Governor Ricardo Rosselló is set to resign today, two days after his Chief of Staff resigned. Both are taking leave amid a series of scandals and weeks of protest that has forced major Puerto Rican
politicians out of government. After continued protests in the streets and on social media, Wanda Vázquez, Rosselló and Marín’s de facto successor, made it clear this weekend that she does not want the governorship, pushing the country further into a constitutional crisis.
Both the Governor and Secretary of State, who is constitutionally the second in line, became entangled in a wide-reaching group chat scandal and were pushed out after weeks of massive protests on the island and among the diaspora. Puerto Rico has never had a governor resign before.
Vázquez is advocating for Rosselló and the legislature to both appoint and confirm another Secretary of State in his final days in office. Protestors opposed her ascension to the Governor’s mansion before her announcement on Twitter
and continue to work against her. Yesterday, Rosselló appointed a new secretary of state, Pedro Pierluisi Urrutia. Some in the legislature signaled their opposition to his candidacy.
In the weeks leading up to the numerous high-profile resignations in Rosselló's administration, two scandals reached a fever pitch. The Centro de Periodismo Investigativo
released 889 pages of Telegram messages to the public. The group chat included Gov. Rosselló and close advisers and staff, who joked about, among other things, their political rivals and the corpses of those who had died during Hurricane Maria in 2017. The island is still recovering from the devasting storm and the paltry federal government response to it.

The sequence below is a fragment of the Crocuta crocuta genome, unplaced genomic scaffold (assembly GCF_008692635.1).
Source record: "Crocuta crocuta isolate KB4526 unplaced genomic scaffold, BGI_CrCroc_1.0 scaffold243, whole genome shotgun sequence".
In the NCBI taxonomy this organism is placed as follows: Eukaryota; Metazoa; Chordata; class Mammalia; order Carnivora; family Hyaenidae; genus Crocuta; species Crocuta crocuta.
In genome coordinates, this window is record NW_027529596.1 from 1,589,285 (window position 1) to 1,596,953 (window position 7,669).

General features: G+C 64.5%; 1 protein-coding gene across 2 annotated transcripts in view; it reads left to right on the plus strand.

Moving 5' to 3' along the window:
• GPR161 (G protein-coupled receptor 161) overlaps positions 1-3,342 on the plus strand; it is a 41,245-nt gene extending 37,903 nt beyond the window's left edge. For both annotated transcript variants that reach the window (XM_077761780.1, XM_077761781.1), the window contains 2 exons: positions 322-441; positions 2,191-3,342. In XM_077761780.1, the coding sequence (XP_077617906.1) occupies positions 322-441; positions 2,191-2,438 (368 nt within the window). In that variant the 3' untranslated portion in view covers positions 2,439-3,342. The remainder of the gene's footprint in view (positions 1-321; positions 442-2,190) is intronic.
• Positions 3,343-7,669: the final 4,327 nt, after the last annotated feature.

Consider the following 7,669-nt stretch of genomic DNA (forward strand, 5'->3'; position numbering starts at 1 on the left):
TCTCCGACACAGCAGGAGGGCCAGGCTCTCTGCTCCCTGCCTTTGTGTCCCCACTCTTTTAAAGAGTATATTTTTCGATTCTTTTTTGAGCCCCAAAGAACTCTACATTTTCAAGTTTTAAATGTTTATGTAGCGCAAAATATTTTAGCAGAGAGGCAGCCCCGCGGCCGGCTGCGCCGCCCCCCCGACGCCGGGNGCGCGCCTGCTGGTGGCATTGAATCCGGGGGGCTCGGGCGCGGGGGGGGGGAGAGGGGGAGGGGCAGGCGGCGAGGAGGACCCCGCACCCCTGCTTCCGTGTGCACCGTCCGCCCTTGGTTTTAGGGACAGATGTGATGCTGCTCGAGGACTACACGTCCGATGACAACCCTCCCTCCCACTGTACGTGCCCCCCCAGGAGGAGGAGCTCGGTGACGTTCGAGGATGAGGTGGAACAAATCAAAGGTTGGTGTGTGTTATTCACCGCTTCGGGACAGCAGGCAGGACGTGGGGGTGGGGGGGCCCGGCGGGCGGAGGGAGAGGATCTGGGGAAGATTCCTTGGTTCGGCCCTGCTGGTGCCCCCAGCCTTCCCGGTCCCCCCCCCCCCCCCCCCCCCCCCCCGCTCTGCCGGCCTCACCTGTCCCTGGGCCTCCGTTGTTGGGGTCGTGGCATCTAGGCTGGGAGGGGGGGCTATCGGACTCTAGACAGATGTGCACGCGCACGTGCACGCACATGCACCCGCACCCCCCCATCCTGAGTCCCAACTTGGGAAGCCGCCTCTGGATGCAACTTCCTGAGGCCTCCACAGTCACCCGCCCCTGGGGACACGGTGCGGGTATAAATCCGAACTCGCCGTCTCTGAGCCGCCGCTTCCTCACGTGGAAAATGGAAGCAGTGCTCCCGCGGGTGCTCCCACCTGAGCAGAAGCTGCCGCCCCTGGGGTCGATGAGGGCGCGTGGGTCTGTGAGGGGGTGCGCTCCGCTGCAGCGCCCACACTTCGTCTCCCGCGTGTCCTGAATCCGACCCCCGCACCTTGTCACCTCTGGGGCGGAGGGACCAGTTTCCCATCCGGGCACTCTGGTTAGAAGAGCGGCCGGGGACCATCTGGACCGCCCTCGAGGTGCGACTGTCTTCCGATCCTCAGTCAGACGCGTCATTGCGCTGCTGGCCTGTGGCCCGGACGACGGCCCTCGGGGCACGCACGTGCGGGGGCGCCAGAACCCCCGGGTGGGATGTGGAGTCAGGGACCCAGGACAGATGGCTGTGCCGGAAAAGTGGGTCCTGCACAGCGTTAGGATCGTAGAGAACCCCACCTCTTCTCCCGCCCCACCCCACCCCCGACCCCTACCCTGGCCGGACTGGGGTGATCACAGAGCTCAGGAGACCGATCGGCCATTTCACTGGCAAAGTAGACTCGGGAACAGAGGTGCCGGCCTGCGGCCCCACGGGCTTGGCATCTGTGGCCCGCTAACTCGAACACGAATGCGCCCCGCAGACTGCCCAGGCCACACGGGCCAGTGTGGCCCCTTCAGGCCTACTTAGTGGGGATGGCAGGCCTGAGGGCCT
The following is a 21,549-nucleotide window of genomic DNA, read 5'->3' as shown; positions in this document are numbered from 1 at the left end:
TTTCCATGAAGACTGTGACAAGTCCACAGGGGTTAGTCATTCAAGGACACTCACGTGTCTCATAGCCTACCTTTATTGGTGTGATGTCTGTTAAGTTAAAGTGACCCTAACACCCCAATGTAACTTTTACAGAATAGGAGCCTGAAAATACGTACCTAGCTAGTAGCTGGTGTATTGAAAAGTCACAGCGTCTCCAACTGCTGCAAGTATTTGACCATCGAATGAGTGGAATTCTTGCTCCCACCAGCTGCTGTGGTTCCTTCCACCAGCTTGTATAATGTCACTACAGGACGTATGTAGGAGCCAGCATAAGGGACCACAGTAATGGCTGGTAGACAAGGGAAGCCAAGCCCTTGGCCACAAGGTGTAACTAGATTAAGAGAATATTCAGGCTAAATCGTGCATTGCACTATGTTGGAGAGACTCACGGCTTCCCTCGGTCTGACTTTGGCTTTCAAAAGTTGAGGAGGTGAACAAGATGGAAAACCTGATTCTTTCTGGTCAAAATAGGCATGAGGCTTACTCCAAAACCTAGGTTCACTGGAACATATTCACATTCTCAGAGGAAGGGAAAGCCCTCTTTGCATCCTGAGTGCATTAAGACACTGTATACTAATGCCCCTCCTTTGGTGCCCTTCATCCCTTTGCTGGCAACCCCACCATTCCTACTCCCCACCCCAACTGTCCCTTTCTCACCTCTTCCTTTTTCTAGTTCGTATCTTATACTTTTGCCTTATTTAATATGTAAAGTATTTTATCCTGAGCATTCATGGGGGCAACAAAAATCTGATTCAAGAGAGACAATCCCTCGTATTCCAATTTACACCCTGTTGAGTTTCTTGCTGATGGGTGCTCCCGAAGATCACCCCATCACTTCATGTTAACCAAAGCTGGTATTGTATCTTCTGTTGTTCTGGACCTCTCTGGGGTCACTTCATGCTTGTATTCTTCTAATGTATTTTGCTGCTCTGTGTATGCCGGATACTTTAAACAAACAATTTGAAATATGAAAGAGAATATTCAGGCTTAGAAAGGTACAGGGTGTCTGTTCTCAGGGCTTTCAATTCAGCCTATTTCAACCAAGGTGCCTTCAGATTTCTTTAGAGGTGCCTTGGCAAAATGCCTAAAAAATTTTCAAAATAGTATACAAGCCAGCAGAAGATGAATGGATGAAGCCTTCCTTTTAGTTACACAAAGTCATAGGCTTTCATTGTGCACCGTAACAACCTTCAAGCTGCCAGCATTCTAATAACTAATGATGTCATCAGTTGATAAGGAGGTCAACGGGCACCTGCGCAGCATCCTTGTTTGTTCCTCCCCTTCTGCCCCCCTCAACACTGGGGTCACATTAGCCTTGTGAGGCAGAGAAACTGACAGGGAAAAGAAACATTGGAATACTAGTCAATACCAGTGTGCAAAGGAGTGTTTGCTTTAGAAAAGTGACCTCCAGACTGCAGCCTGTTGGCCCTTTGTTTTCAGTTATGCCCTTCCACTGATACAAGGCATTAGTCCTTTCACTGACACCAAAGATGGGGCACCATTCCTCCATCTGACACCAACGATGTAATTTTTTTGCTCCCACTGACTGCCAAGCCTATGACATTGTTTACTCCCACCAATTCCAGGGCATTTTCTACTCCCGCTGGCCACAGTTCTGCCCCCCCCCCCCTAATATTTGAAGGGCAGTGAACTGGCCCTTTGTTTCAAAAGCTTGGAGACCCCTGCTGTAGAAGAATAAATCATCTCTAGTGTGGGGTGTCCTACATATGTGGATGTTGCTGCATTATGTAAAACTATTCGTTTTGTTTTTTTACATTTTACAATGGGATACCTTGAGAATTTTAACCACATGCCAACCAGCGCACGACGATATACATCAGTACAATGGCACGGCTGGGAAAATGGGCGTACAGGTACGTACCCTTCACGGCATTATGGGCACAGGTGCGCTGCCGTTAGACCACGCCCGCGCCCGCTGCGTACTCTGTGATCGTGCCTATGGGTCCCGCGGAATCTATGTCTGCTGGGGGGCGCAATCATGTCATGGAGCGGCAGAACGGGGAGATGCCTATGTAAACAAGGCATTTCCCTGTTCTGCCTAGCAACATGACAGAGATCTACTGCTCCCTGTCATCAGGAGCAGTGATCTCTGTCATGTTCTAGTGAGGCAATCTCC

Two days after the messages were published, officials arrested Rosselló’s Education Secretary, Julia Keleher, and Chief of Health Administration, Ángela Ávila-Marrero. Keleher and Marrero are facing federal fraud charges, for allegedly diverting federal funds to unqualified but politically connected contractors, after closing hundreds of schools to implement Governor Rosselló’s austerity measures. Both resigned at the beginning of April.
After refusing to resign for days, only making small political concessions, Rosselló announced his resignation on July 25th at midnight, a significant day in Puerto Rican history. Among other things, it is Puerto Rico’s Constitution Day, the anniversary of the U.S. invasion of Puerto Rico in 1898, and the anniversary of the Cerro Maravilla, a day in 1978 when two independence activists were killed at the request of government agents.
These two scandals, Hurricane Maria, a 13-year-long recession, and a major public debt crisis all drove thousands to the streets to demand political change. While political change has come, who will lead is still an undecided matter.